Cerebral Palsy & Aging In Community

This is probably going to be more like a “patchwork post” so bear with me this could end up going anywhere.

Having Cerebral Palsy can be a lonely experience, especially if you don’t have any friends with CP or know anyone older than you who has CP. Things have changed thanks to social media but there are times when that’s not enough.

I didn’t have any serious friendships with people with CP until my 20s but I knew of people with CP so that was enough for me, until I got older. I’m not sure what changed but something tells me it has to do with post college life (and it seems like it doesn’t matter what your ability/disability is).

I had a great group of friends in college, especially during the second try, but they were always down the hall, in class, or in the same social circle. The majority of them are/were able-bodied and the fact that I had CP wasn’t really high on the list of topics.

But as our careers as undergrads were coming to an end we were warned, and I should have listened, like even a little.

Once I graduated my bubble was gone, I had to look for my community. I couldn’t just wander down the hall or into the dining hall and interact with people who I knew and knew me. I had to work for it (and I still do), add in introversion and it’s a tall order.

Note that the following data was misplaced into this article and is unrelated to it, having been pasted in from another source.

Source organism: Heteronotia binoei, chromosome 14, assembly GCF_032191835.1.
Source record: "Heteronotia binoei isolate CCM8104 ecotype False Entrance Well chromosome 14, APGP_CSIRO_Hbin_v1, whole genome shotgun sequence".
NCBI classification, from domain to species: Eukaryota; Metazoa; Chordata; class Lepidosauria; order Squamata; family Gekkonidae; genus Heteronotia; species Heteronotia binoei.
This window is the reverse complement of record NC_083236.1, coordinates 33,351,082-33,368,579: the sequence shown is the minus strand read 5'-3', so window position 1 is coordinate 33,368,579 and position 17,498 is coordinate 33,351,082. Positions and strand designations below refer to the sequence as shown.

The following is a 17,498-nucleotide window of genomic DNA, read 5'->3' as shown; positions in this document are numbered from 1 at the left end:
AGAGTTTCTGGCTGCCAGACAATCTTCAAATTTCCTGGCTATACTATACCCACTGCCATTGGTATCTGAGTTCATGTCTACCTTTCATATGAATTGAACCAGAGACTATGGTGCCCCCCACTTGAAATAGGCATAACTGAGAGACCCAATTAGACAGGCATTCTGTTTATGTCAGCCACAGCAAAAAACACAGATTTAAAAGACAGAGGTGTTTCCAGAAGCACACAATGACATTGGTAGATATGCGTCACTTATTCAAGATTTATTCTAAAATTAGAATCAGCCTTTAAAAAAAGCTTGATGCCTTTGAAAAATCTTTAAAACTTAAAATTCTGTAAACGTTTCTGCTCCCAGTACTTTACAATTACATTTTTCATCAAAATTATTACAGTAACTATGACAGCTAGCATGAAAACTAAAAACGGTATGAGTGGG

Life after college is where things really started to be different, almost all of my able-bodied friends found “a place to land” whether it be grad school, full time jobs, or ministry. But I moved back home, the last place I wanted to be, and tried to start my life after college.

I never thought of networking my way through college, like some do, and didn’t even consider how being disabled would factor into my future and how networking may have helped (and in all honestly, I don’t think anyone else ever brought it up either).

So, I would sit in front of my computer for hours on end seeking out community (and a job). I did this for two reasons, 1) social media was picking up steam and 2) I didn’t actually want to put forth the effort to go out and meet people face to face, again introvert.

I found a community I had been ignoring because of the internet but I’ve still lost the immediacy of community that I had in college (and by extension my 20s). It’s a “six of one, half dozen of the other” situation, but it doesn’t have to be that way for everyone.

I don’t regret anything I’ve done (or not done) in my life but if I had to give any advice to someone else who can identify with some portion of my life, I have to say I agree with the advice that got my wheels turning when I thought to write about this.

You have to put more effort into what you want to maintain once your environment changes, social bubbles are great, but they don’t last forever; lay the groundwork when and where you can before it all poofs away.

Growing Up Disabled